Democratic Republic of the Congo

The information below is based on the Report of the Secretary-General to the Security Council (S/2015/203) issued on 23 March 2015.


Unprecedented steps were taken by the Government of the Democratic Republic of the Congo in 2014, including the prosecution of high-ranking army officers and the payment of reparations to survivors of conflict-related sexual violence. At the same time, the year under review was marked by a resurgence of violence by armed groups, including an increase in rape and forced displacement. From January to September 2014, the United Nations Population Fund (UNFPA) recorded 11,769 cases of sexual and gender-based violence in the provinces of North Kivu, South Kivu, Orientale, Katanga and Maniema; 39 per cent of these cases were considered to be directly related to the dynamics of conflict, perpetrated by armed individuals. As in 2013, North Kivu and Orientale remain the provinces most affected by conflict-related sexual violence, with 42 per cent of all incidents taking place in Orientale. During the same period, the United Nations confirmed 698 cases of conflict-related sexual violence affecting 361 women, 332 girls, 3 men and 2 boys. In 31 per cent of these cases, the perpetrators were members of government security forces, with members of the armed forces of the Democratic Republic of the Congo (Forces armées de la République démocratique du Congo) responsible for 201 incidents, the national police implicated in 157 incidents and the national intelligence agency responsible for 2 cases. Investigations into abuses committed by members of the armed forces in the course of military operations against the Alliance des patriotes pour un Congo libre et souverain in Masisi territory between February and April 2014 found that rape had been used to punish members of the Hunde population, who were perceived to support the Alliance; at least 20 women were raped by members of regiments 804 and 813.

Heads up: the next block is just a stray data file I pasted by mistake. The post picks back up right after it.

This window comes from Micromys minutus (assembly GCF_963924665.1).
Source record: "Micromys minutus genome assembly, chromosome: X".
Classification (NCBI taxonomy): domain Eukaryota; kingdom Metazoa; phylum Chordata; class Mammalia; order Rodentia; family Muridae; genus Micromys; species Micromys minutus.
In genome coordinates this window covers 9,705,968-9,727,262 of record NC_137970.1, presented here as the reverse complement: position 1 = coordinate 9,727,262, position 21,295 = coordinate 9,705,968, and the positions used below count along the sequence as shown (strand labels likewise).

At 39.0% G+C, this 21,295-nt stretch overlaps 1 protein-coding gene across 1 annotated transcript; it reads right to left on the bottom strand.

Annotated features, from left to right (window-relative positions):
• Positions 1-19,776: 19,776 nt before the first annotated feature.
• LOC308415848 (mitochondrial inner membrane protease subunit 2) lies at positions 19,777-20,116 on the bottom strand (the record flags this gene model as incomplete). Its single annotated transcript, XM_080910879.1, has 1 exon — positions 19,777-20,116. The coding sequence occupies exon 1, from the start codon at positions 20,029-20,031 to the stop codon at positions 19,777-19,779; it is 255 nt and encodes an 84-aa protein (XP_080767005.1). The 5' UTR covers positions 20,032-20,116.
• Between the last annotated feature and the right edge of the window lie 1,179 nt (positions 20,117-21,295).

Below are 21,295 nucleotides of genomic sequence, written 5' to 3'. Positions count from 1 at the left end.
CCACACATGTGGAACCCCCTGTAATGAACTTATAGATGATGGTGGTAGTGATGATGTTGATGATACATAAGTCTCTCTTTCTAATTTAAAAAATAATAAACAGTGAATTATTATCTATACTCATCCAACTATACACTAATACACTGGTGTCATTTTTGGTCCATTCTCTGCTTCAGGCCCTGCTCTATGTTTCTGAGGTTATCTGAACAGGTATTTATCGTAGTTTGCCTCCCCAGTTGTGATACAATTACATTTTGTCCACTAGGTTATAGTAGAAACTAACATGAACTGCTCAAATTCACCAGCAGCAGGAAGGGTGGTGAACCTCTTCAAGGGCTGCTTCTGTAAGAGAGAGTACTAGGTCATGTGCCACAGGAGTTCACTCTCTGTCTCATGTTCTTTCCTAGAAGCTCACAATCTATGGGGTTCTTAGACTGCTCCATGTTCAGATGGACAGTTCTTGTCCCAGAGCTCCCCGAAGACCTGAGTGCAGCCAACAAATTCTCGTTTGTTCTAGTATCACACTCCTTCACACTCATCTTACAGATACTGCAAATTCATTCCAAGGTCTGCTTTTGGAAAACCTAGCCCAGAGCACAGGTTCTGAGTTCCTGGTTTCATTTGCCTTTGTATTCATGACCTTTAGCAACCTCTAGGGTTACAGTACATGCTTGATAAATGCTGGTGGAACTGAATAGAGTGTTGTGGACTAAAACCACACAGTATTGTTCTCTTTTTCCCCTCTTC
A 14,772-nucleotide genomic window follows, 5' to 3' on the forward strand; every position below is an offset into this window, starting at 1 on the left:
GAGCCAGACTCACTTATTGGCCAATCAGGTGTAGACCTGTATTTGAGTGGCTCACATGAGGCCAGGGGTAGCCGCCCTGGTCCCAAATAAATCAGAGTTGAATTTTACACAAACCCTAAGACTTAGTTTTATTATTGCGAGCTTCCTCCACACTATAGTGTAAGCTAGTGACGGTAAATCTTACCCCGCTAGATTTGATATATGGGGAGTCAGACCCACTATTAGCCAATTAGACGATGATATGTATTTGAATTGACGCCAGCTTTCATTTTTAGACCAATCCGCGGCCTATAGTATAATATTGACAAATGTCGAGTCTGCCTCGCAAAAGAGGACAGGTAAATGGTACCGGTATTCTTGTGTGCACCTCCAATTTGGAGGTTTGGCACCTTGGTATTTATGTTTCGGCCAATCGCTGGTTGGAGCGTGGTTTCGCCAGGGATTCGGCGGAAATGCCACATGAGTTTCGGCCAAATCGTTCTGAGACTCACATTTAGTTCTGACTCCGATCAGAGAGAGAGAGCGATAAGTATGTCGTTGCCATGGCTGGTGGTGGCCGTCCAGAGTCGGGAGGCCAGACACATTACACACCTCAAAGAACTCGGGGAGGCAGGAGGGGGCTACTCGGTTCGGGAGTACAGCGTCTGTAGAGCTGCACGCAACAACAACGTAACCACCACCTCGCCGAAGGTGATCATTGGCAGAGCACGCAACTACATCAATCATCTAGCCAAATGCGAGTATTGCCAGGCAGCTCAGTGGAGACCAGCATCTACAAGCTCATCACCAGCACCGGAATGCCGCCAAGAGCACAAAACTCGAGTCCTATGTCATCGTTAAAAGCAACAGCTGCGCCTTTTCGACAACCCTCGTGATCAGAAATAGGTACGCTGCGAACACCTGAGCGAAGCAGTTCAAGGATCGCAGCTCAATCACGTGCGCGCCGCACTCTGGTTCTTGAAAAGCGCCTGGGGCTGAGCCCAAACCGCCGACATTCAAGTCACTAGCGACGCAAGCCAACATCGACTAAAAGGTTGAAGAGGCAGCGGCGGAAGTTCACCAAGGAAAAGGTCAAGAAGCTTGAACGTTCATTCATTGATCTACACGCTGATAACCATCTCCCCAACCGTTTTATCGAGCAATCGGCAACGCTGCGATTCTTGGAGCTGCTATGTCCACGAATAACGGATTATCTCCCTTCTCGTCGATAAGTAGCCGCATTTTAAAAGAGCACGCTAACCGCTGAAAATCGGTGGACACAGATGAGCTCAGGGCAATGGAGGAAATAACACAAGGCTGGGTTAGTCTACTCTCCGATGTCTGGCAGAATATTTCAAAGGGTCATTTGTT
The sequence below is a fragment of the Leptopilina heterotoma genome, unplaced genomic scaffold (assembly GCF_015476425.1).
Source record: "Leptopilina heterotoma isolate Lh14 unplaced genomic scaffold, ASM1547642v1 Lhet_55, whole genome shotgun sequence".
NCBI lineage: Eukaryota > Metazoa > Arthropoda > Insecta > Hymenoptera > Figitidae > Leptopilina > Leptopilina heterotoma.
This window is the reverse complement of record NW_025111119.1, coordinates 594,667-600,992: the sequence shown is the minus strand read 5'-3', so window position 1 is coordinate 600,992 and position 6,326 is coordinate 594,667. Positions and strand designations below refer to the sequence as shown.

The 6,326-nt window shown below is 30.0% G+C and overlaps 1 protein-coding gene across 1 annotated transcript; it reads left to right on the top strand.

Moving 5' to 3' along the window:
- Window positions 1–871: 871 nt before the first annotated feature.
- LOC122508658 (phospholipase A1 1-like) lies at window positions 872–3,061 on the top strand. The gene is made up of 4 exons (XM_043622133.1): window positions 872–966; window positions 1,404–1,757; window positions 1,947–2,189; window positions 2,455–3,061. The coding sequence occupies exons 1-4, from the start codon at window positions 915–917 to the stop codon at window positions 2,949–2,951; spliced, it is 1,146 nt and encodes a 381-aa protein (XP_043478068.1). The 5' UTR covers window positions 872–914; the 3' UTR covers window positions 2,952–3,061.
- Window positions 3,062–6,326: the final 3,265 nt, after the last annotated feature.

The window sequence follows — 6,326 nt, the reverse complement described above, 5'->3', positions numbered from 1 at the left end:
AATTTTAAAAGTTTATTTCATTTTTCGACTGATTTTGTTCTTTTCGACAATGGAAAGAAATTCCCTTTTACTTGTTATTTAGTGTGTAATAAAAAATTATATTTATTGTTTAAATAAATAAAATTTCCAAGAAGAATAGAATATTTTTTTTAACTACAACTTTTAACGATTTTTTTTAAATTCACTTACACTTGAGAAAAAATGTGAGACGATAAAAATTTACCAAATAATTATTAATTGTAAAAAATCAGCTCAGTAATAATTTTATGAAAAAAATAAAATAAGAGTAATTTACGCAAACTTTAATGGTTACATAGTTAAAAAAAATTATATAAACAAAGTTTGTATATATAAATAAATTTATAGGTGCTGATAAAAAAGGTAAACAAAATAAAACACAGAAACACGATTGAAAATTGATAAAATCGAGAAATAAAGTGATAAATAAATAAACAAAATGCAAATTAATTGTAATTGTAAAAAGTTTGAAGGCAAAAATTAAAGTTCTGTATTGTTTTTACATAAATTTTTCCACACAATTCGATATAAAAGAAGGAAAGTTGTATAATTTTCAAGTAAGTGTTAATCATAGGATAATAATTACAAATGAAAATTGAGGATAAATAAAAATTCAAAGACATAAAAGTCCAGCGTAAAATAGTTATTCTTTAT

Violations committed by armed groups represent 69 per cent of all confirmed cases of conflict-related sexual violence. The main perpetrator, Mai-Mai Simba/ Morgan, was identified as responsible for 117 rapes. Other groups bearing responsibility for conflict-related sexual violence in areas under their control include the Front de résistance patriotique de l’Ituri, the Forces démocratiques de libération du Rwanda, the Raia Mutomboki, Nyatura, the Alliance des patriotes pour un Congo libre et souverain, Mai-Mai Simba/Lumumba and other Mai-Mai groups. In Orientale province, Mai-Mai Simba/Morgan continued to use sexual violence to spread fear and also compelled civilians to undertake forced labour in mining areas. In February 2014, reports of rape, sexual slavery and forced pregnancy targeting women because of their ethnicity surfaced in Katanga province, committed by both Batwa and Baluba armed men to humiliate members of the opposing group. The internally displaced population remains particularly vulnerable to conflict-related sexual violence in the context of such ethnic clashes, the Office of the United Nations High Commissioner for Refugees (UNHCR) having documented 2,343 alleged incidents.